South African appeals court convicts Oscar Pistorius of murder, overturns lesser conviction

An appeals court decided Thursday that Oscar Pistorius got away with murder when he stood trial for killing his girlfriend, a ruling that will almost certainly send the disgraced Olympian back to prison.

JOHANNESBURG — An appeals court decided Thursday that Oscar Pistorius got away with murder when he stood trial for killing his girlfriend, a ruling that will almost certainly send the disgraced Olympian back to prison.

The court overturned his conviction on the lesser charge of manslaughter in the 2013 shooting death of model Reeva Steenkamp and instead found Pistorius guilty of murder.

The latest dramatic twist in the case of the double amputee runner was “a human tragedy of Shakespearean proportions,” wrote Justice Lorimer Eric Leach.

Pistorius, who is under house arrest at his uncle’s mansion in Pretoria, was not in the Bloemfontein courtroom for the verdict. Steenkamp’s mother, June, sat impassively as Leach read the verdict.

The 29-year-old Pistorius served one year of a five-year sentence before being put under house arrest in October.

The minimum sentence for murder in South Africa is 15 years, but exceptional circumstances in the case of the former track star, including time served, his disability and his status as a first-time offender, could mean a lower sentence.

Sentencing is up to the North Gauteng High Court, where Pistorius was tried. South African media said Judge Thokozile Masipa, who presided over the original trial, will handle the matter. No sentencing date has been set.

The Pistorius family said in a statement: “The legal team will study the finding and we will be guided by them in terms of options going forward.”

Steenkamp’s father, Barry, told South African television channel ANN7 that the judgment was fair.

“Let us now all get on with our lives,” he said.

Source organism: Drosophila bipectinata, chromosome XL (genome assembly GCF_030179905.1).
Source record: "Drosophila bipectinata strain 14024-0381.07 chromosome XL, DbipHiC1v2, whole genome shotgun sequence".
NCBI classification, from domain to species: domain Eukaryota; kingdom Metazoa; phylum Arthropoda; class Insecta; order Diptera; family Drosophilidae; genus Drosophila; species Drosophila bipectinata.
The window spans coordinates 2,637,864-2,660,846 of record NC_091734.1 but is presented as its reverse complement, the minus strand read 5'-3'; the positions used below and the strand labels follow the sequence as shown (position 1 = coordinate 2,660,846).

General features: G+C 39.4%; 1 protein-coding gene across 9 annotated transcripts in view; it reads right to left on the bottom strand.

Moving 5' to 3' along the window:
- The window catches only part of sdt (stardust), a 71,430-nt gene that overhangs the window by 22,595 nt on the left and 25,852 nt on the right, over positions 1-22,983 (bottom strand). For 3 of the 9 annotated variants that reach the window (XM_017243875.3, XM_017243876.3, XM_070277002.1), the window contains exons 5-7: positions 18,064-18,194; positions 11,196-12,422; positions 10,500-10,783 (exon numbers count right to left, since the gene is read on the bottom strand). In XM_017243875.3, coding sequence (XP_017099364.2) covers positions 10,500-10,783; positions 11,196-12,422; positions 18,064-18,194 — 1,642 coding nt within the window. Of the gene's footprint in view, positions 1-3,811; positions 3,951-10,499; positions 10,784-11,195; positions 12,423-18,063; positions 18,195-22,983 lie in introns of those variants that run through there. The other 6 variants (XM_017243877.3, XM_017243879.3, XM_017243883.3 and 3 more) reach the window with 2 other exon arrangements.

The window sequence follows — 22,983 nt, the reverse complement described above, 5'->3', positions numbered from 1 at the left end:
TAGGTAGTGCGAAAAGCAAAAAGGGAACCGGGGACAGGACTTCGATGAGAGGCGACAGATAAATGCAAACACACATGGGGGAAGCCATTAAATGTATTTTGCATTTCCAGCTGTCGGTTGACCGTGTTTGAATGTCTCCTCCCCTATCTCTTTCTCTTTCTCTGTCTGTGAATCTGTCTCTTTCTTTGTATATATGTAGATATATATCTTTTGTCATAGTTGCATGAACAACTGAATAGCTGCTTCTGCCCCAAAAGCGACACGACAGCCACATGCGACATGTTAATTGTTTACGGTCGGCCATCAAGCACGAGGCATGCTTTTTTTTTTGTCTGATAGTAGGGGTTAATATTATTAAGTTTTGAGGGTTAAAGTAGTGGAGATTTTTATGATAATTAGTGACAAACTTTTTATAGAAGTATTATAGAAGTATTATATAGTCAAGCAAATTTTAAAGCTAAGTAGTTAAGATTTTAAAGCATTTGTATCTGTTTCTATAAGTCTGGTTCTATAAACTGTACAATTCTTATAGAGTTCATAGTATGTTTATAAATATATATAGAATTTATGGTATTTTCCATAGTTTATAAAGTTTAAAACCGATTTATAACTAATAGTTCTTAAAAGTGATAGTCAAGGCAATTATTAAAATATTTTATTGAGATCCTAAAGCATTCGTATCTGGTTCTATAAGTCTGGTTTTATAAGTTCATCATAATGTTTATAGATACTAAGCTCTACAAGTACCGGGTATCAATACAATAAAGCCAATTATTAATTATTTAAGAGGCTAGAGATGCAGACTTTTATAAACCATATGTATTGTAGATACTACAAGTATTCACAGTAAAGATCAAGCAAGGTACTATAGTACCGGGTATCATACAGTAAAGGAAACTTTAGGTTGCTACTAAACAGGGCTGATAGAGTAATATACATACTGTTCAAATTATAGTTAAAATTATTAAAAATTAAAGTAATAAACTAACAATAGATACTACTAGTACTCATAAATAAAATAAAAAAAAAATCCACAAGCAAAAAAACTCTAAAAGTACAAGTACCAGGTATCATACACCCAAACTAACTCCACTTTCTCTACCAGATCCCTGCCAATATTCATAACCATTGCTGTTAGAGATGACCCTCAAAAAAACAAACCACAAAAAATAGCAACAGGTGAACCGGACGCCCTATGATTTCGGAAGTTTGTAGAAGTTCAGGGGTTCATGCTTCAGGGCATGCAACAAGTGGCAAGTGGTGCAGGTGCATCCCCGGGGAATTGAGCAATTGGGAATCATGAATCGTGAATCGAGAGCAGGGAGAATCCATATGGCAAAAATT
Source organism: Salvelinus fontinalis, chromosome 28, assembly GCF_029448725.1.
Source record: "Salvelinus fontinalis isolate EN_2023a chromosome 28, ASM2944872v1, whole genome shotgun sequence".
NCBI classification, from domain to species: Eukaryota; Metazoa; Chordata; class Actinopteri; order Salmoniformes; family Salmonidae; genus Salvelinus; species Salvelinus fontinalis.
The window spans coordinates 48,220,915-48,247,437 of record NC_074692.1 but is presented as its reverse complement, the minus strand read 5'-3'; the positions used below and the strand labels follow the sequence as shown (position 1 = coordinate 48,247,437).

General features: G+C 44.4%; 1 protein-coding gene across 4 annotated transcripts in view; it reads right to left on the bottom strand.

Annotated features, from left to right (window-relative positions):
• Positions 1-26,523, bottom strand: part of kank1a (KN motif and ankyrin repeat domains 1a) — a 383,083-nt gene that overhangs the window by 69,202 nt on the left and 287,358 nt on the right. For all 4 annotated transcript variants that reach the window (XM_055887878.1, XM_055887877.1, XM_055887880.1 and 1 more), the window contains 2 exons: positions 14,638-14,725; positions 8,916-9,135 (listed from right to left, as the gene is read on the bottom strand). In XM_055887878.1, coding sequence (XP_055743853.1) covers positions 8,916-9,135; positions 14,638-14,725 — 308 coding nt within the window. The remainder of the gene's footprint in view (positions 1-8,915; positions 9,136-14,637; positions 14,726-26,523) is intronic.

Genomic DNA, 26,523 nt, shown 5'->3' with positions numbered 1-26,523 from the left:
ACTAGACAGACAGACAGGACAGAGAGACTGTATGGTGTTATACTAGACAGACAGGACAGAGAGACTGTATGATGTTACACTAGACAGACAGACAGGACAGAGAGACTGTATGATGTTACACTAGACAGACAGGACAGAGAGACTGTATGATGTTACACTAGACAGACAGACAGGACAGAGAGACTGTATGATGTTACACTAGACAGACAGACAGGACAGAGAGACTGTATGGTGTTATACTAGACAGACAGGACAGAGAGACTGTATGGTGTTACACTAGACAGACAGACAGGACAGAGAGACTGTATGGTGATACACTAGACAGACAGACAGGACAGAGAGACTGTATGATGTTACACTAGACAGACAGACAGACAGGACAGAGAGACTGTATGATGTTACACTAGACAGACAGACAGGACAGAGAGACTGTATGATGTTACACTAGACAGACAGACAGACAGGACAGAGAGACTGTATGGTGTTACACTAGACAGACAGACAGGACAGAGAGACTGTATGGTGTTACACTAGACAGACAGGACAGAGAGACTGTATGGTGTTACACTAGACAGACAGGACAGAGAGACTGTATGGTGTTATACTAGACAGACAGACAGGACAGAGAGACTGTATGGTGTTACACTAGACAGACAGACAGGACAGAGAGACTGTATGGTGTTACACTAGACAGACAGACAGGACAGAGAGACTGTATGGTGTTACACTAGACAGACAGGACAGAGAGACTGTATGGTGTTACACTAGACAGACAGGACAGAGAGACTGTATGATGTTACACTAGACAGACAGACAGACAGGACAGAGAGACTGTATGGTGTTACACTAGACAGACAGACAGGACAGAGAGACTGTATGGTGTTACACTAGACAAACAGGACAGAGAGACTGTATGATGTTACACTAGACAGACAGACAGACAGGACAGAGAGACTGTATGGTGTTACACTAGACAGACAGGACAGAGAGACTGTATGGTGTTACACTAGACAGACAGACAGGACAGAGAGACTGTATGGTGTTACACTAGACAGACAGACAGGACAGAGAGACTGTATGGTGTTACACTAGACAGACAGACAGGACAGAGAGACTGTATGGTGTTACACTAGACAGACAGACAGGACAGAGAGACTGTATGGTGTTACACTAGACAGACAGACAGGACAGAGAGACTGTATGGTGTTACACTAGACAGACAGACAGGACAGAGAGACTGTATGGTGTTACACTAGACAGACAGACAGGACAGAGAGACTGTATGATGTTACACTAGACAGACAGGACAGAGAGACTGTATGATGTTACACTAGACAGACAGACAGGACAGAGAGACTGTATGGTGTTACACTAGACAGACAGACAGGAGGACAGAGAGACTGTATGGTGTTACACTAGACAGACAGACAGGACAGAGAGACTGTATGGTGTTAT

His voice breaking with emotion, he said of his daughter: “I’m sure she’ll be able to rest as well now.”

Pistorius’ trial riveted people around the world because of its gripping saga of a celebrity athlete’s plunge from grace by his own actions.

His legs were amputated below the knees when he was 11 months old because he was born without fibula bones due to a congenital defect. However, he grew up playing sports with prosthetics and became a multiple Paralympic champion known as the “Blade Runner” for his carbon-fiber running blades. The sight of Pistorius racing at the 2012 London Olympics was one of the enduring and inspirational images of the games.

“A young man overcomes huge physical disabilities to reach Olympian heights as an athlete,” Leach said while delivering the ruling on behalf of the five-judge appeals court.

“In doing so, he becomes an international celebrity. He meets a young woman of great natural beauty and a successful model. Romance blossoms and then ironically, on Valentine’s Day, all is destroyed when he takes her life,” he said.

The trial also highlighted the issue of violence against women. Steenkamp, a 29-year-old model who appeared in a reality TV show, had planned to give a speech touching on domestic abuse and family relationships at a school on the day she died.

Pistorius insisted he shot Steenkamp by mistake, thinking there was an intruder behind the door of a toilet cubicle in his home. The prosecution said Pistorius shot Steenkamp during an argument.

Prosecutors in South Africa can appeal convictions on questions of law, and Leach found that Masipa committed an “error in law” by incorrectly applying a legal principle called “dolus eventualis.”

Under that concept, a person can be convicted of murder if he or she foresaw the possibility of someone dying through their actions and went ahead anyway.

Leach said that regardless of who Pistorius said he thought was behind the door, he should have known someone could be killed if he fired.

“The accused ought to have been found guilty of murder on the basis that he had fired the fatal shots with criminal intent,” Leach said.

He also witheringly described Pistorius’ often tearful trial testimony as “vacillating and untruthful.”

Johann Engelbrecht, a criminal lawyer who is not involved in the Pistorius case, said it is doubtful the former athlete’s lawyers could challenge the murder conviction by appealing to the constitutional Court. He speculated that prosecutors would want the sentencing process to proceed swiftly rather than let Pistorius remain under house arrest for an extended period.

There was no sign of Pistorius outside the home of his uncle, Arnold. As the judge began to read the decision, broadcast live on TV, the uncle was seen rushing into the house. Later, the uncle drove off in a car.

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